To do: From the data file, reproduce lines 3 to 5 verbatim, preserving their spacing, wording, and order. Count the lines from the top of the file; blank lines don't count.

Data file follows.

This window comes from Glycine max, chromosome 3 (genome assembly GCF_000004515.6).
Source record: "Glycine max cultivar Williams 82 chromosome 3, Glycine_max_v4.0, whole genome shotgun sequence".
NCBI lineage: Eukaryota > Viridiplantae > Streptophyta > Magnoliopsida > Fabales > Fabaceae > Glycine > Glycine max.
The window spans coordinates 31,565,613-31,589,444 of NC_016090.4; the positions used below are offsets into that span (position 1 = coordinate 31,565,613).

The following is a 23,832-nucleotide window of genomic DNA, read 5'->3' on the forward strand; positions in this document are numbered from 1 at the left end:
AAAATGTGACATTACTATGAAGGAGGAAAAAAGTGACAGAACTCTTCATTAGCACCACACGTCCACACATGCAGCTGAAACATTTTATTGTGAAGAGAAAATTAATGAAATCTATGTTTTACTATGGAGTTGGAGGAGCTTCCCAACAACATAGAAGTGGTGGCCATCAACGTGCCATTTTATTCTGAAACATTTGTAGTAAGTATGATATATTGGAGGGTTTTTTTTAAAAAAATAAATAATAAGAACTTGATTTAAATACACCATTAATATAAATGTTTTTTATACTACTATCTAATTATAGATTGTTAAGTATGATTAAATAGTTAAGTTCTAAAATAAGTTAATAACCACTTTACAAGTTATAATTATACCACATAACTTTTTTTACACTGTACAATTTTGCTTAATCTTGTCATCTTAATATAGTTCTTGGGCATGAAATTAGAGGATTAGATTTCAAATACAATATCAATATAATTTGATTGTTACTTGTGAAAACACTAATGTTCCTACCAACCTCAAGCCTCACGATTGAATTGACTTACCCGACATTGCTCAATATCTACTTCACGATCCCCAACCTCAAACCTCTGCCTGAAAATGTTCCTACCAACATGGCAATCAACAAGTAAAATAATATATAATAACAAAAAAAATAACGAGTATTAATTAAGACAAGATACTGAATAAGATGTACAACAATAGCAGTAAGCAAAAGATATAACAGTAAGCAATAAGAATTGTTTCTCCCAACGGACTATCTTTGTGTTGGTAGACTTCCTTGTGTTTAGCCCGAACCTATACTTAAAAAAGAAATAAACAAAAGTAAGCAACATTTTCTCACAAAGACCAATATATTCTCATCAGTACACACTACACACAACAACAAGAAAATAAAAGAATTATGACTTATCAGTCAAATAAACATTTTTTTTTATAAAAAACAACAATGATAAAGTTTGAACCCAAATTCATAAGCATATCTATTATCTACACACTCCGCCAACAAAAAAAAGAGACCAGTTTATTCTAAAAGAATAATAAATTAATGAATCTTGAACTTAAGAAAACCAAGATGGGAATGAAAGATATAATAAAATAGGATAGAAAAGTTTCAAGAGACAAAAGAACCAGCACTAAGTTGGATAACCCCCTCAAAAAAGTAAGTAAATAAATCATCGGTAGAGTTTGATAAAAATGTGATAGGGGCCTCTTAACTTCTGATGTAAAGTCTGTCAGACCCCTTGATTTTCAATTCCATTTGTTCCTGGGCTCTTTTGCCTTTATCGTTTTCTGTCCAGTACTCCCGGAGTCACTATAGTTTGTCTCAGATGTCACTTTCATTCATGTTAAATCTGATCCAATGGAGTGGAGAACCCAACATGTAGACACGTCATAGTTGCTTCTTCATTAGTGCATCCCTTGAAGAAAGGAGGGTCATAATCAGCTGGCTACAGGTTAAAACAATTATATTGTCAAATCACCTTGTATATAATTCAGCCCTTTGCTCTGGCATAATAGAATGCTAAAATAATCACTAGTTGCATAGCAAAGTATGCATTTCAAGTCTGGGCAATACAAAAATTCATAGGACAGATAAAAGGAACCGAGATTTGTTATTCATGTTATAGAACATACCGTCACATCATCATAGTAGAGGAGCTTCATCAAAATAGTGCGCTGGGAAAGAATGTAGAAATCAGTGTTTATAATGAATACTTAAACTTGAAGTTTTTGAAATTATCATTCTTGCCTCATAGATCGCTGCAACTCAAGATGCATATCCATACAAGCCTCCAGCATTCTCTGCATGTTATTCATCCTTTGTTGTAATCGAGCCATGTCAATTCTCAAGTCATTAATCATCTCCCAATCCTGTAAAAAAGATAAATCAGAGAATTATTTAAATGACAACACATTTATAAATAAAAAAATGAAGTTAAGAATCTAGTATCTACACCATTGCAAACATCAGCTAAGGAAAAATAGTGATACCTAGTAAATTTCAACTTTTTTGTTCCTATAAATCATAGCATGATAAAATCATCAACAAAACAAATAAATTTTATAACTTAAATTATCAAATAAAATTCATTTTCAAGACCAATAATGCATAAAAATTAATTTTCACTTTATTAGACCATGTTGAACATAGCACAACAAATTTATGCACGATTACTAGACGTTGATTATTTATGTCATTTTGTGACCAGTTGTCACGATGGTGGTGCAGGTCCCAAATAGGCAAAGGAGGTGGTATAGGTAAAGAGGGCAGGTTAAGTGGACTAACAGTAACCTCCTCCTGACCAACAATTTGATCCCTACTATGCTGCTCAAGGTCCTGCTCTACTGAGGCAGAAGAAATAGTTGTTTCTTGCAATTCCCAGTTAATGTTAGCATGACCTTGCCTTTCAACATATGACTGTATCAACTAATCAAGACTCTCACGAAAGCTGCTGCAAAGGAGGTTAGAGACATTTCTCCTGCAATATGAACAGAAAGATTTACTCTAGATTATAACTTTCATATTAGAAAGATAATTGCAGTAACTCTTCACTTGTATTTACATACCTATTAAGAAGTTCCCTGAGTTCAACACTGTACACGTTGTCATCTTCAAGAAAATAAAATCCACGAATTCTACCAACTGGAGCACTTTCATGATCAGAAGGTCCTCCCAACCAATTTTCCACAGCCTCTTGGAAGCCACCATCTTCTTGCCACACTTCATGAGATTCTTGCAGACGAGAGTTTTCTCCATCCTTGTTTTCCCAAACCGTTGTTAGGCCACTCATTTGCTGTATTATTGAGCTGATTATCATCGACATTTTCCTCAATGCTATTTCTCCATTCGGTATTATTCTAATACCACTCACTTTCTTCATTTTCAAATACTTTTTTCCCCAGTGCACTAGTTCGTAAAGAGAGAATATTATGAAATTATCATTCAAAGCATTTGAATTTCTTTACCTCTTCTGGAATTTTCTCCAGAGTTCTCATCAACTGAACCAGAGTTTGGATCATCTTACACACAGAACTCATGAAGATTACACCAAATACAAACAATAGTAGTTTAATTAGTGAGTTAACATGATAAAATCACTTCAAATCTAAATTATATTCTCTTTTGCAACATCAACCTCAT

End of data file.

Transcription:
NCBI lineage: Eukaryota > Viridiplantae > Streptophyta > Magnoliopsida > Fabales > Fabaceae > Glycine > Glycine max.
The window spans coordinates 31,565,613-31,589,444 of NC_016090.4; the positions used below are offsets into that span (position 1 = coordinate 31,565,613).

The following is a 23,832-nucleotide window of genomic DNA, read 5'->3' on the forward strand; positions in this document are numbered from 1 at the left end: